Type of Chronic Pain May Affect Risk for Suicide
Suicide is the 10th most common cause of death in the United States, and is often related to serious depression, alcohol or substance abuse, or a major stressful event. Given the high correlation between chronic illness and depression, it is not surprising that studies have found suicidal ideation, suicide attempts and suicide completions to be common in patients with chronic noncancer pain. Now, researchers believe that the type of chronic pain also may play a role in risk for suicide.
“About 20% [of patients with chronic pain] most likely have passing suicidal thoughts; 5% have active thoughts; and about 5% have a past history,” said Martin Cheatle, PhD, director of the Pain and Chemical Dependency Program at the University of Pennsylvania, Philadelphia. “So, it is a pretty significant problem.”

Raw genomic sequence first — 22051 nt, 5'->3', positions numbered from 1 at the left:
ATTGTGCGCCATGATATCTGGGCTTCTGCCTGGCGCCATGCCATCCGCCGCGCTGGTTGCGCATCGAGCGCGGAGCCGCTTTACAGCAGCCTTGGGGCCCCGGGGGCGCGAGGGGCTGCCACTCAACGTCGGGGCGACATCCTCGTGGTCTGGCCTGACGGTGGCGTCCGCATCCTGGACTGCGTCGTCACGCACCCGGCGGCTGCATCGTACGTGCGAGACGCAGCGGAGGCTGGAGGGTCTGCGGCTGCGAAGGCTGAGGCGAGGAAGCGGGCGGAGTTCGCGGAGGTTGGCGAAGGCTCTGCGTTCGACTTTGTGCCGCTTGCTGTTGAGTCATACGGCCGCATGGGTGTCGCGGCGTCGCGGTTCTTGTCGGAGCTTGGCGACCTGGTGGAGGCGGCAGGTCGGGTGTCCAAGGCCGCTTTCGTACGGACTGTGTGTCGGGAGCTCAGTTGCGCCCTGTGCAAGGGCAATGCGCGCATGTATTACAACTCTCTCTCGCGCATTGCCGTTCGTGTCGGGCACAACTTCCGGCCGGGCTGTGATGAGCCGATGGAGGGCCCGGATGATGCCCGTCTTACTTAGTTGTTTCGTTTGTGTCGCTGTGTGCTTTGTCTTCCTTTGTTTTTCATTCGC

Recent research has now expanded its scope to determine what chronic pain conditions are most closely linked to suicide risk. A study conducted in Spain found that suicidal ideation is highly prevalent among patients with severe fibromyalgia, a disorder that is characterized by chronic pain, sleep disturbances and depression (Pain Pract 2014 Jan 17. [Epub ahead of print]). Of 373 patients with fibromyalgia, 179 (48%) reported suicidal ideation. Of those, 148 (39.7%) described what was considered to be passive suicidal ideation and 31 (8.3%) reported active suicidal ideation. Risk for suicide was more commonly related to symptoms of psychological distress (depression, anxiety, sleep quality, mental health) than to physical symptoms of the disease (pain, general health).